February is Funding & Enterprise Supplier Development Month on SME South Africa. Follow along here for all our coverage.
Allon Raiz is the founder and CEO of Raizcorp, a business incubator.
People often say “all money has the same smell” meaning it doesn’t matter whether the money comes from source A or B because, in the end, it all has the same value. But, when you’re an entrepreneur looking for an investor, nothing could be further from the truth.
I cannot over-emphasise how important it is to do proper research before searching for and approaching investors for your business. You need to do your homework on these two key areas before presenting your pitch to any investor:
1. Identify the investor’s “flavour”
Look at the range of investors who could possibly fund your business. Like any other industry, there are niche offerings when it comes to financing.
Investors usually have preferences which relate to their own expertise and experience in a particular industry. For example, there are investors who specialise in technology, agricultural processing or financial services, and they will only engage with and fund businesses that fall within their focus area.
Too often, I see young entrepreneurs wasting precious time compiling and sending out prospectuses to investors who have no interest in their type of business and don’t offer funding in that industry. It is up to you to conduct adequate research on investors and their “flavour” before you approach them. You can save a great deal of time and effort if you are more targeted in your approach.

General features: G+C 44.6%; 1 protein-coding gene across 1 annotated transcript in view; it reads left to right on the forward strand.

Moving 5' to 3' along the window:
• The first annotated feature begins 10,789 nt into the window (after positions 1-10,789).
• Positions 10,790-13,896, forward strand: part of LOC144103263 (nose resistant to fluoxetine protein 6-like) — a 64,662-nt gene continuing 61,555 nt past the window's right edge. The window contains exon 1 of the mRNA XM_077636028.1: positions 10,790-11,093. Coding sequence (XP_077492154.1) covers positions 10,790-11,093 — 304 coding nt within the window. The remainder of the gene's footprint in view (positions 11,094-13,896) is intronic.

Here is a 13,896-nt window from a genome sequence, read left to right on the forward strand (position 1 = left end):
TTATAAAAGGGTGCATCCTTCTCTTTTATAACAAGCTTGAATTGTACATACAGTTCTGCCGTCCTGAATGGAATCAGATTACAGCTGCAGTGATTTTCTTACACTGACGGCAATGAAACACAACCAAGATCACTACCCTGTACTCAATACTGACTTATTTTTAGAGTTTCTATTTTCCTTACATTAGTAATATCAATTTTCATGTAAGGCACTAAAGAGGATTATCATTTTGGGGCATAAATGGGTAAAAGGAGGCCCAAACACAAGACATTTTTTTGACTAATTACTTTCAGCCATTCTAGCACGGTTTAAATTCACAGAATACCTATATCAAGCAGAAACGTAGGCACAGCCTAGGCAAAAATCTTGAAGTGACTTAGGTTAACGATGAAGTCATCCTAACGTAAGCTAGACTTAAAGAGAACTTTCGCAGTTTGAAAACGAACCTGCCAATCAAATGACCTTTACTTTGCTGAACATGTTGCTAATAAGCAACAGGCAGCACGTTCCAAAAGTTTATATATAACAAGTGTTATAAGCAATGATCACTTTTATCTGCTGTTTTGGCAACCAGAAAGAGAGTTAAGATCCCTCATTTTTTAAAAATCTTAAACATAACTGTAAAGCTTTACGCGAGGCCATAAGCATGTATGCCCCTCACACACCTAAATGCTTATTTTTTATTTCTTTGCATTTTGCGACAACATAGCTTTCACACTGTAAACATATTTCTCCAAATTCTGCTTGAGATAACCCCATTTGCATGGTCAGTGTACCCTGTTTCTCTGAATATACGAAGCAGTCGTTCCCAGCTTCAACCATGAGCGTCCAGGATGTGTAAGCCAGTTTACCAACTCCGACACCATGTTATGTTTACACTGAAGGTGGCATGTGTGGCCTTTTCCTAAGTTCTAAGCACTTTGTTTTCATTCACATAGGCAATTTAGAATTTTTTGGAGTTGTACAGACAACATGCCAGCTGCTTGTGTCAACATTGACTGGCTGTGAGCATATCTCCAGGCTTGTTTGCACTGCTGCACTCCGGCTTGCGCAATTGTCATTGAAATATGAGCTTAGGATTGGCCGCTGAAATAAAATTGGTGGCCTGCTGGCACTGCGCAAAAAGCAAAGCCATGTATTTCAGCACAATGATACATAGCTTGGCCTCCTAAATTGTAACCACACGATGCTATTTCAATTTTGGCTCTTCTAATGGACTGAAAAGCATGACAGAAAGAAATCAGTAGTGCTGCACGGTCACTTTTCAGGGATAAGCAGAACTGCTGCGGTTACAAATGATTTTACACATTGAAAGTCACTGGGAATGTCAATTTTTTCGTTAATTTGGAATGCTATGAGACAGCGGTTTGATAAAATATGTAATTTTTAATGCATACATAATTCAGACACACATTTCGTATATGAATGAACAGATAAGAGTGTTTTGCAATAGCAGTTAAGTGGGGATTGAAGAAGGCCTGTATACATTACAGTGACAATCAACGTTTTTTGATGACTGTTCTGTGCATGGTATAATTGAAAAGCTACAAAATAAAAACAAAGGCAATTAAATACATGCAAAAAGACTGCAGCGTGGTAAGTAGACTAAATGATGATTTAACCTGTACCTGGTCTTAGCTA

2. Identify the type of funding you need
You need to assess the type of funding your business needs at its current stage. A startup venture – which is often little more than a sketch on a piece of paper, some nerves and a smile – is very different to a more mature business that is working on expanding into new territories.
Startup ventures come with a higher degree of uncertainty and risk, while mature businesses have a history, a proven team and an opportunity to scale something that already exists. In my experience, these two stages require two different types of funder who specialise in different stages of a business’s lifecycle.
Investors who are less averse to risk will demand a higher return and will probably synergise more with a younger business. With more mature businesses, the investor is more likely to be hands off and more concerned about the fundamentals.
Once you’ve done your research, you need to identify funders who specialise in your industry and prefer working with businesses at the same stage of the business lifecycle as yours. For example, if you’re in the ICT industry and still in the startup phase, you shouldn’t approach a funder who prefers investing in mature businesses in the finance sector.
The internet provides a wealth of information; you can often find out a great deal about potential investors by reading interviews they’ve done or researching the type of businesses they have invested in previously. This will give you a sense of deal sizes, preferred stages of the business lifecycle and the industries they prefer.
Most investors are quite specific about the industries they do or don’t want to invest in, as well as what stage the business should be in. Before you send off your next prospectus to an investor, make sure you’ve done your research to ensure you meet their “flavour” and stage preferences … You will have a much higher probability of success.